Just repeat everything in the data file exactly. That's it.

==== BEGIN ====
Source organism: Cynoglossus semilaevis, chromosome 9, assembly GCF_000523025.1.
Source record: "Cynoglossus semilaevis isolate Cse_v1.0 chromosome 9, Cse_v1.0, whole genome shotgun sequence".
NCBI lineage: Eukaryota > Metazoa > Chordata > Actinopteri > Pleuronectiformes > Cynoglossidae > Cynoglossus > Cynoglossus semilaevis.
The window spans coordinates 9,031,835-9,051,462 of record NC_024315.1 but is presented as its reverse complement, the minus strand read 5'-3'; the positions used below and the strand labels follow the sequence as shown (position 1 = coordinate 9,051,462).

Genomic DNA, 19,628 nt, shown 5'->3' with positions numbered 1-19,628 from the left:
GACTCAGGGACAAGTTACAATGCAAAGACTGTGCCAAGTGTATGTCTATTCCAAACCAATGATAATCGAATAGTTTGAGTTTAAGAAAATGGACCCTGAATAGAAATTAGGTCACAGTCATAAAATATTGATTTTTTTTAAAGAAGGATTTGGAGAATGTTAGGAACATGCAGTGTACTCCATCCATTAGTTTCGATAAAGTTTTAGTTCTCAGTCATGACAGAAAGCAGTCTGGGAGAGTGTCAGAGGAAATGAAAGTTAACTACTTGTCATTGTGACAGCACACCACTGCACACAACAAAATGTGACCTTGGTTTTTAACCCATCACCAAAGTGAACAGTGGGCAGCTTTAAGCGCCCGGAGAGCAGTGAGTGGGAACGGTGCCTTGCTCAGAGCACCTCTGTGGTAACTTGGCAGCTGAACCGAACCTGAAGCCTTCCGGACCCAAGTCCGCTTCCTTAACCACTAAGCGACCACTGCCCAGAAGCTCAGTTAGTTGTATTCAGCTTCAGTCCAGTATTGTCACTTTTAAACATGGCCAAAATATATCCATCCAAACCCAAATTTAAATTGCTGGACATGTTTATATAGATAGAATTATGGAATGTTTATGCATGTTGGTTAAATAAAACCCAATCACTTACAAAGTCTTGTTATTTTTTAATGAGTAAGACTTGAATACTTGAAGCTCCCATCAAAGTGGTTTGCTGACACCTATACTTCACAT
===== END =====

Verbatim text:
Source organism: Cynoglossus semilaevis, chromosome 9, assembly GCF_000523025.1.
Source record: "Cynoglossus semilaevis isolate Cse_v1.0 chromosome 9, Cse_v1.0, whole genome shotgun sequence".
NCBI lineage: Eukaryota > Metazoa > Chordata > Actinopteri > Pleuronectiformes > Cynoglossidae > Cynoglossus > Cynoglossus semilaevis.
The window spans coordinates 9,031,835-9,051,462 of record NC_024315.1 but is presented as its reverse complement, the minus strand read 5'-3'; the positions used below and the strand labels follow the sequence as shown (position 1 = coordinate 9,051,462).

Genomic DNA, 19,628 nt, shown 5'->3' with positions numbered 1-19,628 from the left:
GACTCAGGGACAAGTTACAATGCAAAGACTGTGCCAAGTGTATGTCTATTCCAAACCAATGATAATCGAATAGTTTGAGTTTAAGAAAATGGACCCTGAATAGAAATTAGGTCACAGTCATAAAATATTGATTTTTTTTAAAGAAGGATTTGGAGAATGTTAGGAACATGCAGTGTACTCCATCCATTAGTTTCGATAAAGTTTTAGTTCTCAGTCATGACAGAAAGCAGTCTGGGAGAGTGTCAGAGGAAATGAAAGTTAACTACTTGTCATTGTGACAGCACACCACTGCACACAACAAAATGTGACCTTGGTTTTTAACCCATCACCAAAGTGAACAGTGGGCAGCTTTAAGCGCCCGGAGAGCAGTGAGTGGGAACGGTGCCTTGCTCAGAGCACCTCTGTGGTAACTTGGCAGCTGAACCGAACCTGAAGCCTTCCGGACCCAAGTCCGCTTCCTTAACCACTAAGCGACCACTGCCCAGAAGCTCAGTTAGTTGTATTCAGCTTCAGTCCAGTATTGTCACTTTTAAACATGGCCAAAATATATCCATCCAAACCCAAATTTAAATTGCTGGACATGTTTATATAGATAGAATTATGGAATGTTTATGCATGTTGGTTAAATAAAACCCAATCACTTACAAAGTCTTGTTATTTTTTAATGAGTAAGACTTGAATACTTGAAGCTCCCATCAAAGTGGTTTGCTGACACCTATACTTCACAT